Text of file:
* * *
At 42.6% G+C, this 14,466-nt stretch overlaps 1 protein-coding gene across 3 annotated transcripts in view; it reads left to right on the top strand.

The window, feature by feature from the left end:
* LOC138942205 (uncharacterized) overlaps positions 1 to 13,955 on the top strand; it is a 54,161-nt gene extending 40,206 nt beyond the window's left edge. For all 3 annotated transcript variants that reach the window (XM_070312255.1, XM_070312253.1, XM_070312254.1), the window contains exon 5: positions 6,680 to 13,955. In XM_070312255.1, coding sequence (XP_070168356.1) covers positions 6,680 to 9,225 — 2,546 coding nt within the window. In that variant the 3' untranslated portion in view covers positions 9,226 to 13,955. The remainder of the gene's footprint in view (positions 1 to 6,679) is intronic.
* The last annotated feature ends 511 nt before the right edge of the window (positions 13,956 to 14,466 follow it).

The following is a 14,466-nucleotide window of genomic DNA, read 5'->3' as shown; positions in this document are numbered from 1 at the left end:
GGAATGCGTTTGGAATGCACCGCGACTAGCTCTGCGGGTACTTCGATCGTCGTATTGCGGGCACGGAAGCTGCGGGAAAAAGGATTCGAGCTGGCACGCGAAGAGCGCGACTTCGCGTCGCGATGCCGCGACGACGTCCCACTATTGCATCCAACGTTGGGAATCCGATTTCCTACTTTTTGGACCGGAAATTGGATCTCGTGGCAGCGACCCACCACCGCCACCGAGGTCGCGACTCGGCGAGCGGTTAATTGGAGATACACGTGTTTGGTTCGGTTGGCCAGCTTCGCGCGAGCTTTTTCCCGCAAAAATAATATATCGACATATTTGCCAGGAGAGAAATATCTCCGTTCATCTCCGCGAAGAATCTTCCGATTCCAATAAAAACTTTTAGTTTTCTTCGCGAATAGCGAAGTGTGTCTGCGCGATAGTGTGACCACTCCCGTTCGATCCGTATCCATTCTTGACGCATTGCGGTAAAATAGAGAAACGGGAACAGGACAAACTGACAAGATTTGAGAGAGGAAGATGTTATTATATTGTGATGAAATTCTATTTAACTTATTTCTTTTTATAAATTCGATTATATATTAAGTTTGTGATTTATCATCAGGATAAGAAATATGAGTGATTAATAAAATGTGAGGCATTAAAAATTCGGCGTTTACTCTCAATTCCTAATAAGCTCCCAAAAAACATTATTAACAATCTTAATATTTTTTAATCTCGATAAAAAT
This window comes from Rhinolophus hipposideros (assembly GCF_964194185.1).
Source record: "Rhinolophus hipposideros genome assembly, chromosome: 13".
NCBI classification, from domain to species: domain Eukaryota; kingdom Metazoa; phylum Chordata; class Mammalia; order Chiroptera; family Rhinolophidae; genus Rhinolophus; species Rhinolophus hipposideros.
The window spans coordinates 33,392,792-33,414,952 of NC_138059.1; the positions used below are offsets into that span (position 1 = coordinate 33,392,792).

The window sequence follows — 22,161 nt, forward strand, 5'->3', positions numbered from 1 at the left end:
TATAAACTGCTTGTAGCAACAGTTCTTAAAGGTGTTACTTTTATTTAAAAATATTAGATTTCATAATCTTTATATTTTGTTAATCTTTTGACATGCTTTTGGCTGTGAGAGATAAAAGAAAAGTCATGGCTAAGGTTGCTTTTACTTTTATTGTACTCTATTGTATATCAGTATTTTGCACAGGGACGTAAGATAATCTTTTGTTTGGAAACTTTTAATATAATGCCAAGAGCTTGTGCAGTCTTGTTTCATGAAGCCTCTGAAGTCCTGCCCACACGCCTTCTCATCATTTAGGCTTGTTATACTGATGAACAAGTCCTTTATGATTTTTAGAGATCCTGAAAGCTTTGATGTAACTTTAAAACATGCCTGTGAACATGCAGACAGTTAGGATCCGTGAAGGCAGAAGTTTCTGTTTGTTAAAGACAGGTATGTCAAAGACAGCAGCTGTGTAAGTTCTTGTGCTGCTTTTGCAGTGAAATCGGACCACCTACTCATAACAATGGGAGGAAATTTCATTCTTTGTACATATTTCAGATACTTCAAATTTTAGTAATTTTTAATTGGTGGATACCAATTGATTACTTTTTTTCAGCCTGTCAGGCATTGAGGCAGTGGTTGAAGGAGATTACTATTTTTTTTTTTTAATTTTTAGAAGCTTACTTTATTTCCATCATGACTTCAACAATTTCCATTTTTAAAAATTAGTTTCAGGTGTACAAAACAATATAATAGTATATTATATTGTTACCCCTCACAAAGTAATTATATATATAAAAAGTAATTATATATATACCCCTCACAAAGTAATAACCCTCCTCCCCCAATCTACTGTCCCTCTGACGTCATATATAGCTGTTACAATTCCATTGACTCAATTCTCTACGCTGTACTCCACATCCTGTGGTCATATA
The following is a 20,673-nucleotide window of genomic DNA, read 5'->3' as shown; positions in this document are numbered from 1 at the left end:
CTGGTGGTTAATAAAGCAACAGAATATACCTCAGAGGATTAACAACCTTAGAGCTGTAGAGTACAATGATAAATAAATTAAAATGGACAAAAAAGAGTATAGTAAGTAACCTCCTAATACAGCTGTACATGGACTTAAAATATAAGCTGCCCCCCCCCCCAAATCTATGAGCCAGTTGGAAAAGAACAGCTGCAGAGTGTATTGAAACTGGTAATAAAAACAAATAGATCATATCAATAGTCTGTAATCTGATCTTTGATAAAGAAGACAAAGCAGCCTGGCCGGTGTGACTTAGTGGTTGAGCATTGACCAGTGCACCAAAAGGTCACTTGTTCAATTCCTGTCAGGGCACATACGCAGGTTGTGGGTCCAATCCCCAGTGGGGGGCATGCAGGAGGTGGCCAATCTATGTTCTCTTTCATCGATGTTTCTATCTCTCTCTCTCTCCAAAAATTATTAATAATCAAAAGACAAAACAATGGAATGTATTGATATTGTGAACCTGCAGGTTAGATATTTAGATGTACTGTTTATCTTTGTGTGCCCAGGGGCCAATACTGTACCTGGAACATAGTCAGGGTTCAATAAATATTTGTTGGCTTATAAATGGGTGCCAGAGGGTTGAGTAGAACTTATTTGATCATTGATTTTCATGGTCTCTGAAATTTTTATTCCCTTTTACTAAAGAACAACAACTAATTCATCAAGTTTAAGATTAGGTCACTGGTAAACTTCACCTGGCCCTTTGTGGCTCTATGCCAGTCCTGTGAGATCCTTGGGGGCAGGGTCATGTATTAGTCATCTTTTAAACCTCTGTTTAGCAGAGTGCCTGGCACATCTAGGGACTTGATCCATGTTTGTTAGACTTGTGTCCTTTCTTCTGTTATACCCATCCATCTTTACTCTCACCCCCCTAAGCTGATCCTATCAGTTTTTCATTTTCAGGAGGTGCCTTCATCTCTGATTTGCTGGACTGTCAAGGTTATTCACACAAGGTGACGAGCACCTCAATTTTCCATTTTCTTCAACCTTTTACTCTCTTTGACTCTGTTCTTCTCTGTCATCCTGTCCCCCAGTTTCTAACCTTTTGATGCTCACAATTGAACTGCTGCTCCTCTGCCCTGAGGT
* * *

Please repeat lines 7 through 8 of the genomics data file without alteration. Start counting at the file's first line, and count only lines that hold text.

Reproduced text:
This window comes from Rhinolophus hipposideros (assembly GCF_964194185.1).
Source record: "Rhinolophus hipposideros genome assembly, chromosome: 13".